Ceylon Tea [Idulgashinna]
This BOP Ceylon black tea from the organic and biodynamic Idulgashinna makes a bold vibrant cup full of flavour which can take milk.
This tea will be delivered in our new compostable packaging >> read more here
In more depth...
Tea Name : Ceylon BOP
Tea Maker :Gnanasekaran Rajaratnam
Origin : Idulgashinna, Nr Hatton, Sri Lanka
Size : 274 Hectares
Harvest Time : Throughout the year
Cultivar : CY9 and seedlings (small type leaf)
Grade : BOP [Broken Orange Pekoe]
Plucking standard : Two leaves and one bud
Processing : Withered, rolled, oxidised and fired
Experience : Full bodied, bright and invigorating.
Last visited by Comins : April 2016, Michelle & Rob Comins
How to prepare [Western Style]..
Amount of tea per bowl (200 ml): 2.5 g (1 tsp)
Water temperature: 100℃ / 212℉
Infusion / brewing time: 3 minutes
Number of infusions: 1
How to enjoy: No sugar, milk if desired.
Tales of the Tea Trade : Idulgashinna
Rob : Idulgashinna began life as a tea estate in 1984. It quickly became one of the pioneers of organic tea farming and was certified Organic back in 1989. This pioneering nature was further exemplified by it being categorised as Biodynamic since 1999. It has also acted under the Fairtrade banner since 1992. Read more about our trip to this garden on Comins blog. On Robs last visit a missed train and an overheated car led to him making an interesting journey to the tea garden in a tuk-tuk [see below] to read the full story you will have to read our book Tales of the tea trade [or ask Rob over a cup of tea...]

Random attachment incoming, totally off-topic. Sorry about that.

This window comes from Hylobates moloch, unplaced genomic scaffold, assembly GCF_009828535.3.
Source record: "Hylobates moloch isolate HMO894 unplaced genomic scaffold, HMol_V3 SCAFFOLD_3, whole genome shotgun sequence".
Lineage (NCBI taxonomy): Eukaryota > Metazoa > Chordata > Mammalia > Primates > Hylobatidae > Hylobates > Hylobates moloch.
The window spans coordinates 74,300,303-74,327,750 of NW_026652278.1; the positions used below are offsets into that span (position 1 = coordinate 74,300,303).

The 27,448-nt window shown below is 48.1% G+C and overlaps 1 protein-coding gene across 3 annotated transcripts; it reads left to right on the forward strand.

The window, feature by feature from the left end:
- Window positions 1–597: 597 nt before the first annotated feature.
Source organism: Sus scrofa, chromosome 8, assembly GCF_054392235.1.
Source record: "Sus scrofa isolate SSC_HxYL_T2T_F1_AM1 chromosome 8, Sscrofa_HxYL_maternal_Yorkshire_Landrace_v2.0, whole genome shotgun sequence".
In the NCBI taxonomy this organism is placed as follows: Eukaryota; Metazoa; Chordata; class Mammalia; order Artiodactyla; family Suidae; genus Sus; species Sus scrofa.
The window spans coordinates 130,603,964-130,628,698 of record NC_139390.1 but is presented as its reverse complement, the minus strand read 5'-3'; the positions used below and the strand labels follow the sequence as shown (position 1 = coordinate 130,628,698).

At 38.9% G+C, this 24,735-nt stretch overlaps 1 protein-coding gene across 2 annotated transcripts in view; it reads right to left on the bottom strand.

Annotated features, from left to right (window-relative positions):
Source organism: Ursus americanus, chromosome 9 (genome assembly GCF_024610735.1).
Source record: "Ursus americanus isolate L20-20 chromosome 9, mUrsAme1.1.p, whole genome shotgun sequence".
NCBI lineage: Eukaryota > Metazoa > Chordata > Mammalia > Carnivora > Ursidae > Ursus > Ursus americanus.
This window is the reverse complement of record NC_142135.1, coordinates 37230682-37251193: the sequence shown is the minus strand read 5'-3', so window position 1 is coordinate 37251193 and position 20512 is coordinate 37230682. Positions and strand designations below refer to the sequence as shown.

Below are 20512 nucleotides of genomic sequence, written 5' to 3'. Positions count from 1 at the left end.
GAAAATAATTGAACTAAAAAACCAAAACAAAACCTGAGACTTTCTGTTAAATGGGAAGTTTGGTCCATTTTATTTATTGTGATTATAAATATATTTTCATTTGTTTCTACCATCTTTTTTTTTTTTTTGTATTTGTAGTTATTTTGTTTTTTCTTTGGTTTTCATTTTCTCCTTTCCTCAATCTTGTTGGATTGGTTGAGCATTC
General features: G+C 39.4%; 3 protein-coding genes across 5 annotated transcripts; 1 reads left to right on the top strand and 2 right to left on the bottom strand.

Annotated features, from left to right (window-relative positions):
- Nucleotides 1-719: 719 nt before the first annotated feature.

Rob : Extract from our our book Tales of the tea trade :
[...] Idulgashinna Garden is situated just below the famous Horton Plains in the Uva province in southeast Sri Lanka. This beautiful biodynamic garden is 1,000–2,000 metres in altitude. The garden is made up of 274 hectares producing around 200 tonnes per year of some of the nest tea in Sri Lanka, plus 10 hectares producing 500 kilograms of coffee [...]
[...] Mr Gnanasekaran Rajaratnam is the garden’s manager [...] He shared with us [....] 'we’ve found [..the organic and biodynamic approach...] very useful for controlling pest and insects, and quality [of leaf] has improved. Idulgashinna now offers comprehensive advisory and consultancy services for plantation and farms that want to implement the methods of biodynamic agriculture.’
To learn more about biodynamic farming you can click here to visit another garden operating in this way : Jamguri in Assam [or of course just ask at the Tea House]